The concept of sustainable development encompasses not only environmental sustainability, but also economic sustainability, and sociopolitical sustainability. There may be no bigger an issue when taking into account the three aspects of sustainable development than the issue of global water scarcity and the growing gap between water supply and demand.
Water is arguably our most precious and invaluable natural resource; however, it is often taken for granted. Although freshwater is a renewable resource, it is also changeable and a limited natural resource. As a result of increasing populations and unsustainable practices in water usage such as in the field of agriculture, which is the number one human activity that consumes the most freshwater, severe strains on freshwater resources are being felt around the world, especially in the rapidly developing countries of China and India. Coupled with poor water management policies and a lack of investment in water infrastructure, there is growing concern for the competition of scarce water resources. The Pacific Institute, headed by Dr. Peter H. Gleick, has detailed a water conflict chronology to understand the connections between water resources, water systems, international security and conflict, and the economic and social development disputes.
In response to the challenges of managing our water resources on a global and local scale, there has been an increasing awareness developing about water issues as witnessed on world water day 2010. The progress that is being made, however, is limited and overall too slow according to a report put together by consultants of McKinsey & Company on behalf of the 2030 Water Resources Group, a coalition of concerned water-dependent companies such as Coca-Cola, SAB Miller, and the World Bank Group. The concerns stem from an analysis of the increasing business risk and economic threat that water scarcity poses. Charting our water future: Economic frameworks to inform decision-making is aiming to accelerate the progress of economic and political reform by providing the necessary analytical framework to help facilitate decision making and investment into solving the water crisis. In the report, a shocking statistic details that 42% of all projected water demand in 2030 will come from just four countries: China, India, South Africa, and Brazil.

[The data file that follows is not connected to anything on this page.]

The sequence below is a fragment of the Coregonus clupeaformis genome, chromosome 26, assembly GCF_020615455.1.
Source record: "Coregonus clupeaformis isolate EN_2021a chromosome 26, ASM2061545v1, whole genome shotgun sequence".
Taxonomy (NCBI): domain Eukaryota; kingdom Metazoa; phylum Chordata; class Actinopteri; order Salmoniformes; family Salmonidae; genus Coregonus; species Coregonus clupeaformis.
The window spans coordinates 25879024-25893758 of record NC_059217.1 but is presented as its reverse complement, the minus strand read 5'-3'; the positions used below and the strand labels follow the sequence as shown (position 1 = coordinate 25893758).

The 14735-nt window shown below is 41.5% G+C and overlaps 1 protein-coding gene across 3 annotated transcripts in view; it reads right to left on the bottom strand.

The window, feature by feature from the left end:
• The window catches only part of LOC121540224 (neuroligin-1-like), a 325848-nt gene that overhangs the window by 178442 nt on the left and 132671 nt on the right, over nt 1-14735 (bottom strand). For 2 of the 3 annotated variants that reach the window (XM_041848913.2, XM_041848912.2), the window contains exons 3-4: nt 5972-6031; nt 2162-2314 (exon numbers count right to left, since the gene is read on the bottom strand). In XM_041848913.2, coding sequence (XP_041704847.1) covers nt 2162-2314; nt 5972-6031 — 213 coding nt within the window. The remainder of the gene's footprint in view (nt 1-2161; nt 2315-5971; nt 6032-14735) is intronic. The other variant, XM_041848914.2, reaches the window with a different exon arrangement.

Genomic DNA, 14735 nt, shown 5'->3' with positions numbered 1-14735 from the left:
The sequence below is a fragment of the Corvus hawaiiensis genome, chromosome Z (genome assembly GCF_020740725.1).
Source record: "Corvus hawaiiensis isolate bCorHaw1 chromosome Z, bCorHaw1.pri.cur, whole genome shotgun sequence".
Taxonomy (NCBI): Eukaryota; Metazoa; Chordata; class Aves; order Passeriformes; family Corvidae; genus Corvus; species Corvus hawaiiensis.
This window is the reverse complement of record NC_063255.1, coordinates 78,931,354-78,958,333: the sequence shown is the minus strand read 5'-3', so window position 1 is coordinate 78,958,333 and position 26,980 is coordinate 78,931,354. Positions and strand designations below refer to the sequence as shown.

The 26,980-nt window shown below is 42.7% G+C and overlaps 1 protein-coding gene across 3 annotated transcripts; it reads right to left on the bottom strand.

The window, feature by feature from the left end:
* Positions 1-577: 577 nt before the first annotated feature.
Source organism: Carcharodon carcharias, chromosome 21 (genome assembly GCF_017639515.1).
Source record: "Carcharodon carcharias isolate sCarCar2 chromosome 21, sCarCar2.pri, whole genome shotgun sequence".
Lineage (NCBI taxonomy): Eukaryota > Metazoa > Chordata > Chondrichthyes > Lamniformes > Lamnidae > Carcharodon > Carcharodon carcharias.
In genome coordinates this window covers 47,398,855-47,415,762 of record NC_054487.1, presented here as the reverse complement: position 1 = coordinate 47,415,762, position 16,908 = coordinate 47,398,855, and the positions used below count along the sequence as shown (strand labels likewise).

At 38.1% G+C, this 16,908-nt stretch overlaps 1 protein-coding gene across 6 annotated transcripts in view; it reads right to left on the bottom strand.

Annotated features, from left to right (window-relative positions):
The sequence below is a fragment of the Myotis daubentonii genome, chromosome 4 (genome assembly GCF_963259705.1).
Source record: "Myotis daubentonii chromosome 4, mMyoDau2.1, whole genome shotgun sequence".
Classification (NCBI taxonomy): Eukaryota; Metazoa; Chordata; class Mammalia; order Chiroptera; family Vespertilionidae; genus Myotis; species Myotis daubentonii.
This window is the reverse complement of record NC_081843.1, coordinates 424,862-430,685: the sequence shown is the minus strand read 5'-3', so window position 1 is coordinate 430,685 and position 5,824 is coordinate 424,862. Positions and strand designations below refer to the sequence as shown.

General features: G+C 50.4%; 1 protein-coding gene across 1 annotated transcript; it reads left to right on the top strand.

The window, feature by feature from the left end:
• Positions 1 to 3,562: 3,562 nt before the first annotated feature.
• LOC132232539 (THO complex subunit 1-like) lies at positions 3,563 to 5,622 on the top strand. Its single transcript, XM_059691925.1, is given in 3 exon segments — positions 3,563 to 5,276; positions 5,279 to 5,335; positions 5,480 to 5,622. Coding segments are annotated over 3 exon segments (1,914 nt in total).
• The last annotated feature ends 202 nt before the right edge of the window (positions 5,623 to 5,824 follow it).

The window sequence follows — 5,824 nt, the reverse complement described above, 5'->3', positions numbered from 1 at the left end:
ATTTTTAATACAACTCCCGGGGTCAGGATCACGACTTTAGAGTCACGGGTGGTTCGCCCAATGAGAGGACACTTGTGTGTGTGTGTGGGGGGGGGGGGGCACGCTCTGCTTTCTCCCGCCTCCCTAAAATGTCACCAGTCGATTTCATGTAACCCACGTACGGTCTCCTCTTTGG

What we are facing in this critical point in time is a rapidly changing world. With world populations projected to increase to over 9 billion by 2050 and the effects of climate change, the time to revamp our strategy in response to global water scarcity needs to happen now. Fortunately, organizations such as the Pacific Institute and the 2030 Water Resources Group recognize the urgency needed to solve the water crisis. The study done by McKinsey & Company and the 2030 Water Resources Group provides us with the framework needed to sustainably develop our needs for scarce water resources by 2030. Now that sufficient economic data and management strategies are being looked into more and more, the implementation of more fact-based water policy needs to start changing now.
The next post in this series will detail specific strategies and proposed solutions in dealing with the issue of water scarcity.